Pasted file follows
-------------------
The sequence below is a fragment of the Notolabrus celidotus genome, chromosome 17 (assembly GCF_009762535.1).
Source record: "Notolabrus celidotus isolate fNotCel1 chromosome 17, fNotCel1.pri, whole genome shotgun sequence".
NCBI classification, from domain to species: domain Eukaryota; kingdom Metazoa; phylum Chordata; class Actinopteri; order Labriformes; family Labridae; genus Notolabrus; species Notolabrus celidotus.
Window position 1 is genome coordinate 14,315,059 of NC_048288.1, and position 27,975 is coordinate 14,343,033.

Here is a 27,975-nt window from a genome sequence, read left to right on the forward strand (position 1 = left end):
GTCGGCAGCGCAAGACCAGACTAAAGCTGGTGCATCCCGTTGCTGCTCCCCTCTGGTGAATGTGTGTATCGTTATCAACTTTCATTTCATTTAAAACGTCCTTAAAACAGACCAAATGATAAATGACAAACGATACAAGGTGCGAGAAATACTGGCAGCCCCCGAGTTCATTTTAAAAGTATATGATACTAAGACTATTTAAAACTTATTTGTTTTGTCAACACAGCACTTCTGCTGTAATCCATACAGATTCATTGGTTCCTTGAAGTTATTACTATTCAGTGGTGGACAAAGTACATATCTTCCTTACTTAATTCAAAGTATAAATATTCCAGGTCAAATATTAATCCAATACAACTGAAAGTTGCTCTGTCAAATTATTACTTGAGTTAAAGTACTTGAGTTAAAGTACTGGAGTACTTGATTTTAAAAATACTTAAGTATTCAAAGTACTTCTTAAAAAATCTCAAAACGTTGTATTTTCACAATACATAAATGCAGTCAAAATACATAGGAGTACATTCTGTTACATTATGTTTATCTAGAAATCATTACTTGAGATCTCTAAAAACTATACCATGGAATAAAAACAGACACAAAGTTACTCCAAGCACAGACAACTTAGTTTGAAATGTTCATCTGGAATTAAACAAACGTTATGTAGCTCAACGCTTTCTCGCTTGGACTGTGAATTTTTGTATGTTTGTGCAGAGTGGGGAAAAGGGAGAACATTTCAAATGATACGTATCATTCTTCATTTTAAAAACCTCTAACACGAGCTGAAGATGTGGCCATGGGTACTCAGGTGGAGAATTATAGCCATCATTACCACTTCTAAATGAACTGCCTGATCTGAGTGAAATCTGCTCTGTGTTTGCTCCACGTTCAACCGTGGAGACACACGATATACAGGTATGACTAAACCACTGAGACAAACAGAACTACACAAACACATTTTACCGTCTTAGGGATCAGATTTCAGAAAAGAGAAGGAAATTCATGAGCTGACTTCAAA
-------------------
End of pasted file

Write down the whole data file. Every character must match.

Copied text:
The sequence below is a fragment of the Notolabrus celidotus genome, chromosome 17 (assembly GCF_009762535.1).
Source record: "Notolabrus celidotus isolate fNotCel1 chromosome 17, fNotCel1.pri, whole genome shotgun sequence".
NCBI classification, from domain to species: domain Eukaryota; kingdom Metazoa; phylum Chordata; class Actinopteri; order Labriformes; family Labridae; genus Notolabrus; species Notolabrus celidotus.
Window position 1 is genome coordinate 14,315,059 of NC_048288.1, and position 27,975 is coordinate 14,343,033.

Here is a 27,975-nt window from a genome sequence, read left to right on the forward strand (position 1 = left end):
GTCGGCAGCGCAAGACCAGACTAAAGCTGGTGCATCCCGTTGCTGCTCCCCTCTGGTGAATGTGTGTATCGTTATCAACTTTCATTTCATTTAAAACGTCCTTAAAACAGACCAAATGATAAATGACAAACGATACAAGGTGCGAGAAATACTGGCAGCCCCCGAGTTCATTTTAAAAGTATATGATACTAAGACTATTTAAAACTTATTTGTTTTGTCAACACAGCACTTCTGCTGTAATCCATACAGATTCATTGGTTCCTTGAAGTTATTACTATTCAGTGGTGGACAAAGTACATATCTTCCTTACTTAATTCAAAGTATAAATATTCCAGGTCAAATATTAATCCAATACAACTGAAAGTTGCTCTGTCAAATTATTACTTGAGTTAAAGTACTTGAGTTAAAGTACTGGAGTACTTGATTTTAAAAATACTTAAGTATTCAAAGTACTTCTTAAAAAATCTCAAAACGTTGTATTTTCACAATACATAAATGCAGTCAAAATACATAGGAGTACATTCTGTTACATTATGTTTATCTAGAAATCATTACTTGAGATCTCTAAAAACTATACCATGGAATAAAAACAGACACAAAGTTACTCCAAGCACAGACAACTTAGTTTGAAATGTTCATCTGGAATTAAACAAACGTTATGTAGCTCAACGCTTTCTCGCTTGGACTGTGAATTTTTGTATGTTTGTGCAGAGTGGGGAAAAGGGAGAACATTTCAAATGATACGTATCATTCTTCATTTTAAAAACCTCTAACACGAGCTGAAGATGTGGCCATGGGTACTCAGGTGGAGAATTATAGCCATCATTACCACTTCTAAATGAACTGCCTGATCTGAGTGAAATCTGCTCTGTGTTTGCTCCACGTTCAACCGTGGAGACACACGATATACAGGTATGACTAAACCACTGAGACAAACAGAACTACACAAACACATTTTACCGTCTTAGGGATCAGATTTCAGAAAAGAGAAGGAAATTCATGAGCTGACTTCAAA